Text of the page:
So we’ve reached the end of our fifth week already. As today has been the 2014 Day of Archaeology, and I’ve been live tweeting the dig, I thought I’d provide a brief overview of the site today rather than just focusing on today’s work.
We are excavating two trenches at the site of the Roman fort of Binchester and its surrounding civilian settlement (vicus).
Our Trench 1 is in the north-east corner of the fort. In one corner we have one of the stone corner towers – the rubble cores of the walls of this survive quite well, although the facing stones have long since been removed. The north and east edge of our trench follows the line of the north and east rampart of the fort. On the north side, we have traces of the interior face of the fort wall, which is up to 6′ wide. A series of features are built into the rampart, including a small bread oven, and more substantially, a well-preserved latrine. This was a communal facility and we reckon up to four toilet holes must have stood side by side- it was a sociable process! The latrine would have been regularly cleared out by water channeled through it from the roadside gutter nearby- the sewage would have been taken through a neatly formed arched conduit in the fort wall into the neighboring fort ditch.
The main structure in this trench, however, is a large rectangular Roman cavalry barrack. This would have contained stables as well as rooms for the troops. This appears to have had two main phases of use. The earliest phase of the structure was a larger building, with two rows of rooms, one containing the rooms where the men slept, the other consisting of the stable areas for the horses. At some point, perhaps in the 4th century, the entire structure was reduced in size to a smaller building only one room thick. At one end this had a separate block that appears to have formed quarters for an officer. In this latest phase, the entire structure was surrounded by large dumps of butchered animal bone. We are still working on the precise chronology for this building, but the final phase probably survived into the early 5th century.
Our Trench 2 lies to the east of the fort on the north side of the main Roman road that ran through the site. In its western end were two Roman ‘strip buildings’. These are the Roman equivalent to light industrial units, and are often found in vici, towns and larger rural sites. One of ours was probably used for jet working (we’ve found lumps of raw jet, as well as partially completed items); the other had a large oven or hearth in it- possibly used for some kind of metalworking activity. To the east of these buildings is a well-built stone wall that seems to have marked off the neighboring compound. This contained a large mortared stone building which is almost certainly a bath-house. This has been incredibly well preserved, with walls nearly 2m high across a series of rooms. In its earliest phase, the main room probably contained a cold water plunger bath. At some point though, this bath was knocked out and the room turned into a changing room. It contained two well carved stone altars, one dedicated to the goddess Fortuna by a retired military architect. At a later date, probably in the second half of the fourth century, the entire building was filled-in by a massive dump of late Roman rubbish, containing lots of pottery, bone and other domestic waste. The building itself has in places surviving wall-plaster, and the walls retain blocked up earlier features including windows and doors. We are still unpicking the plan and phasing of this building, but its extensive preservation make it one of the best surviving Roman buildings in Northern Britain.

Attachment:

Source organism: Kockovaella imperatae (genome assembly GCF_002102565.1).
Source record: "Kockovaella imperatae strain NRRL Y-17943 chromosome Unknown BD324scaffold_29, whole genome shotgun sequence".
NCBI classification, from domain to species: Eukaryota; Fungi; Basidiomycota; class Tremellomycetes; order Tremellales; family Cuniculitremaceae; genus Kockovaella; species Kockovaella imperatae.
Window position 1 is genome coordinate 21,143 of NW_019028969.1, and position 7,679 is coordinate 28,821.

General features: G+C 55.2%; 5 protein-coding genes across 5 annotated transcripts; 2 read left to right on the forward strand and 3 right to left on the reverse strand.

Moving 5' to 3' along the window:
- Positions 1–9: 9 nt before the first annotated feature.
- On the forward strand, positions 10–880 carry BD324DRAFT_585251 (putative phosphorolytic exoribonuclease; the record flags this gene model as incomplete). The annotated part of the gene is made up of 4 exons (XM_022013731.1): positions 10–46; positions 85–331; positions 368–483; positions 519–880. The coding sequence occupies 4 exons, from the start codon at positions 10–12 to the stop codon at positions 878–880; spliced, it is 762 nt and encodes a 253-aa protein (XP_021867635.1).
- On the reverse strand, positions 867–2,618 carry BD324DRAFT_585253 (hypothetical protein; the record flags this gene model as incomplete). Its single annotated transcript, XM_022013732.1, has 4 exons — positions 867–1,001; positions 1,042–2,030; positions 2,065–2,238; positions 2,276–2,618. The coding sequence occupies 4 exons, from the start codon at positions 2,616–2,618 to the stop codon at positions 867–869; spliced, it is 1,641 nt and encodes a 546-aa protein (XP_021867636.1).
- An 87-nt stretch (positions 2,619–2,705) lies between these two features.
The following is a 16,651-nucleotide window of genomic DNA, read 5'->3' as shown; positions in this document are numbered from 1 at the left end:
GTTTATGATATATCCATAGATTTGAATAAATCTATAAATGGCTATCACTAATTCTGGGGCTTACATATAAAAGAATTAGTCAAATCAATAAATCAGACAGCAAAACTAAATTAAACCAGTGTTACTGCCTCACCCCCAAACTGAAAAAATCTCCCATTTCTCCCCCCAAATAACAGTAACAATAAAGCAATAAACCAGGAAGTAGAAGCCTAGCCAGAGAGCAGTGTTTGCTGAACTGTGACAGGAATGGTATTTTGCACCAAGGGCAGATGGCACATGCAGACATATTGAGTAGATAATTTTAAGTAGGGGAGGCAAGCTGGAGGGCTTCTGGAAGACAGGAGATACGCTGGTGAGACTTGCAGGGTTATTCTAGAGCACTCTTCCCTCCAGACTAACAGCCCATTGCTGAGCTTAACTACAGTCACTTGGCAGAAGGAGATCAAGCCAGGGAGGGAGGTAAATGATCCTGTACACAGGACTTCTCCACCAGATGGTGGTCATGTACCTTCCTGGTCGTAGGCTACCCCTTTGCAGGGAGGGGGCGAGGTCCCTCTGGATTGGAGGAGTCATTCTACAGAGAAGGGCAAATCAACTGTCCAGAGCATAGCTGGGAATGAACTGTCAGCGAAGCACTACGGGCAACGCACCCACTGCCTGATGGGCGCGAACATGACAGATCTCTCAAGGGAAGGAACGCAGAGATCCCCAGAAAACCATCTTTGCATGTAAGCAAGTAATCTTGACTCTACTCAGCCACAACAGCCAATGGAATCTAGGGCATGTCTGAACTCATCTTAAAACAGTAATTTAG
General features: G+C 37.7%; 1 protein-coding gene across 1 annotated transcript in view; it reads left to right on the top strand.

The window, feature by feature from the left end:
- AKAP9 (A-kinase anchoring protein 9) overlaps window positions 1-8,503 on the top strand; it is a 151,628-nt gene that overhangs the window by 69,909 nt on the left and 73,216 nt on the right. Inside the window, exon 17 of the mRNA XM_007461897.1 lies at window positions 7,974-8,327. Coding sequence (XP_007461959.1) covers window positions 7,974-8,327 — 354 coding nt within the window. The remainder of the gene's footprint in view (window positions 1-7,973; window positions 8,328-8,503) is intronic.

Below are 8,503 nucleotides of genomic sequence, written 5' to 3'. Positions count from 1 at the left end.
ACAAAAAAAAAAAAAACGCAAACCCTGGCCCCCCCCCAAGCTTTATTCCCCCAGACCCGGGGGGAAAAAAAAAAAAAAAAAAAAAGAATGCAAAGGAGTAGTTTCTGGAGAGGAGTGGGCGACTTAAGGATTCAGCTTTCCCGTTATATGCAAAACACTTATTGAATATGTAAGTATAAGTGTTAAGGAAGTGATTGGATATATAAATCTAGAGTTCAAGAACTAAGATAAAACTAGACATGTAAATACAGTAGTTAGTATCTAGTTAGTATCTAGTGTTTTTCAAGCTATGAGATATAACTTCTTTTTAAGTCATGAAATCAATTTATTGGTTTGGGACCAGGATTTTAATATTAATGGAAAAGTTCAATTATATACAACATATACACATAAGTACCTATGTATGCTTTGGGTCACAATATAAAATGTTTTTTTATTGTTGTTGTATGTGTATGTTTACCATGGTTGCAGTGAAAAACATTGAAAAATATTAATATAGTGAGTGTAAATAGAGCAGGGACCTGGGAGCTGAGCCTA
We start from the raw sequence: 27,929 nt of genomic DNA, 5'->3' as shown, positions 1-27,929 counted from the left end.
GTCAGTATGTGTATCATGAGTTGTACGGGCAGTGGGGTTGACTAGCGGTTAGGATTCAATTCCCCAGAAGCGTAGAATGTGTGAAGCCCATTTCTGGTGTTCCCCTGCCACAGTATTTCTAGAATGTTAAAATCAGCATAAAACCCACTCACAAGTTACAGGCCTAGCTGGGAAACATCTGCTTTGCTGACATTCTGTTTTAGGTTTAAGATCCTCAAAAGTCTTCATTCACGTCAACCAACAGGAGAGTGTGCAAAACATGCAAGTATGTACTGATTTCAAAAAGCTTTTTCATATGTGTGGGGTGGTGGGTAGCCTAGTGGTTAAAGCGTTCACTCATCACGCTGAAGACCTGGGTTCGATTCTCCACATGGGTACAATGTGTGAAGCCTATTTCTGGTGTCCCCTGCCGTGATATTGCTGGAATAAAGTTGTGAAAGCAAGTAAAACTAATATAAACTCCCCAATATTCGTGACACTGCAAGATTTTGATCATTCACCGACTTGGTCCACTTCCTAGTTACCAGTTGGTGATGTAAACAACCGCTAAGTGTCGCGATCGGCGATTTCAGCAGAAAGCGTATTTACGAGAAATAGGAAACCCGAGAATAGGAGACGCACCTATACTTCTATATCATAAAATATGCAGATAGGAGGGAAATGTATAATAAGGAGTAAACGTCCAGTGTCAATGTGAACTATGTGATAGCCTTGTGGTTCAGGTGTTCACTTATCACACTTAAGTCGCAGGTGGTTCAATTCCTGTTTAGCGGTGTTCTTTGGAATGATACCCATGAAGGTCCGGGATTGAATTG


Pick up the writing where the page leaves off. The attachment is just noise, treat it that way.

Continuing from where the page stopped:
In front of this bath-house lay two simpler structures. The earliest had walls defined by large flat slaps with narrow holes drilled into them, presumably to support slender timber poles. This was overlain by a larger building with the walls defined by large boulders, which were probably supporting pads for larger timber uprights. These are likely to be late 4th century or later in date.
Over our time here, we have recovered substantial quantities of butchered animal remains and big assemblages of late Roman pottery. We have also identified large amounts of Roman window and vessel glass, as well as an exceptional range of other objects, including jet jeweler, worked bone items, copper alloy objects including brooches, pins and mounts/fitting, not to mention loads of iron work and other Roman period artefacts. Overall, our excavations have served to put Binchester on the maps as one of the best excavated and understood Roman forts on the Northern Frontier.